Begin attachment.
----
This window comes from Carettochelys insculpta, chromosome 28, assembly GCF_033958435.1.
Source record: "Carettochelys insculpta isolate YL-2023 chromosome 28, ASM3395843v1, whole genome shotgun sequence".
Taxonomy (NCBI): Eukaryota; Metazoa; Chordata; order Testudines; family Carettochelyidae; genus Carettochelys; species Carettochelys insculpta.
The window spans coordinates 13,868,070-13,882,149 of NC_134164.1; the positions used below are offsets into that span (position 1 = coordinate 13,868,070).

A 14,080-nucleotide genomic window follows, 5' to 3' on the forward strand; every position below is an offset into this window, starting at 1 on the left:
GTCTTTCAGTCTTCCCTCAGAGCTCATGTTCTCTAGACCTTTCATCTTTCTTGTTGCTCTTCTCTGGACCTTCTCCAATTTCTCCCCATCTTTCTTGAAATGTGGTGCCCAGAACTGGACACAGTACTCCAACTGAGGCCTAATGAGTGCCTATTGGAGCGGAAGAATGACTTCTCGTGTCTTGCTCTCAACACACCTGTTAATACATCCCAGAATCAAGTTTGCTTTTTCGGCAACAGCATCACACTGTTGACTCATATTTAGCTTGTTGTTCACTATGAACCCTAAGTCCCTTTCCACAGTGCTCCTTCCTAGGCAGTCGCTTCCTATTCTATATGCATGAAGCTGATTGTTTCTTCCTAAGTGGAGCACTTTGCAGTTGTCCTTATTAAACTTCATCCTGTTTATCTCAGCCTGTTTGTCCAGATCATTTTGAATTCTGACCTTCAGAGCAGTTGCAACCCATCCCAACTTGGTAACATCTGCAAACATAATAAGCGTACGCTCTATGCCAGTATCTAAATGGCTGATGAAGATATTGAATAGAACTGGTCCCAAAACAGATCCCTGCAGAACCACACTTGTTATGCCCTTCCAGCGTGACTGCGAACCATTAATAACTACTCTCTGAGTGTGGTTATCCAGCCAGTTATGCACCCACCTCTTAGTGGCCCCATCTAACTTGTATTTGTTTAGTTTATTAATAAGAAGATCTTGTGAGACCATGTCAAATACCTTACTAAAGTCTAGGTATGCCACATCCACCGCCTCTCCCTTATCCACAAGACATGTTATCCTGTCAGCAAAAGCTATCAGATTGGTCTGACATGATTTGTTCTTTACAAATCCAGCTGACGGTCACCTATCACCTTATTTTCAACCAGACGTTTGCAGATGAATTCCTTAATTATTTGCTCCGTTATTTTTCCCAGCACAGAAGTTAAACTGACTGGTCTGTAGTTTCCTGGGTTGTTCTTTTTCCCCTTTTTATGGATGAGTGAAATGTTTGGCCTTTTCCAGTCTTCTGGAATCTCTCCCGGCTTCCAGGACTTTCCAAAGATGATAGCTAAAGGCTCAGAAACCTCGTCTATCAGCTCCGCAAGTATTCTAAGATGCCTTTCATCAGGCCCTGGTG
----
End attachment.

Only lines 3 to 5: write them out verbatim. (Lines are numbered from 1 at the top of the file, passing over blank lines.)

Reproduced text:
Taxonomy (NCBI): Eukaryota; Metazoa; Chordata; order Testudines; family Carettochelyidae; genus Carettochelys; species Carettochelys insculpta.
The window spans coordinates 13,868,070-13,882,149 of NC_134164.1; the positions used below are offsets into that span (position 1 = coordinate 13,868,070).

A 14,080-nucleotide genomic window follows, 5' to 3' on the forward strand; every position below is an offset into this window, starting at 1 on the left: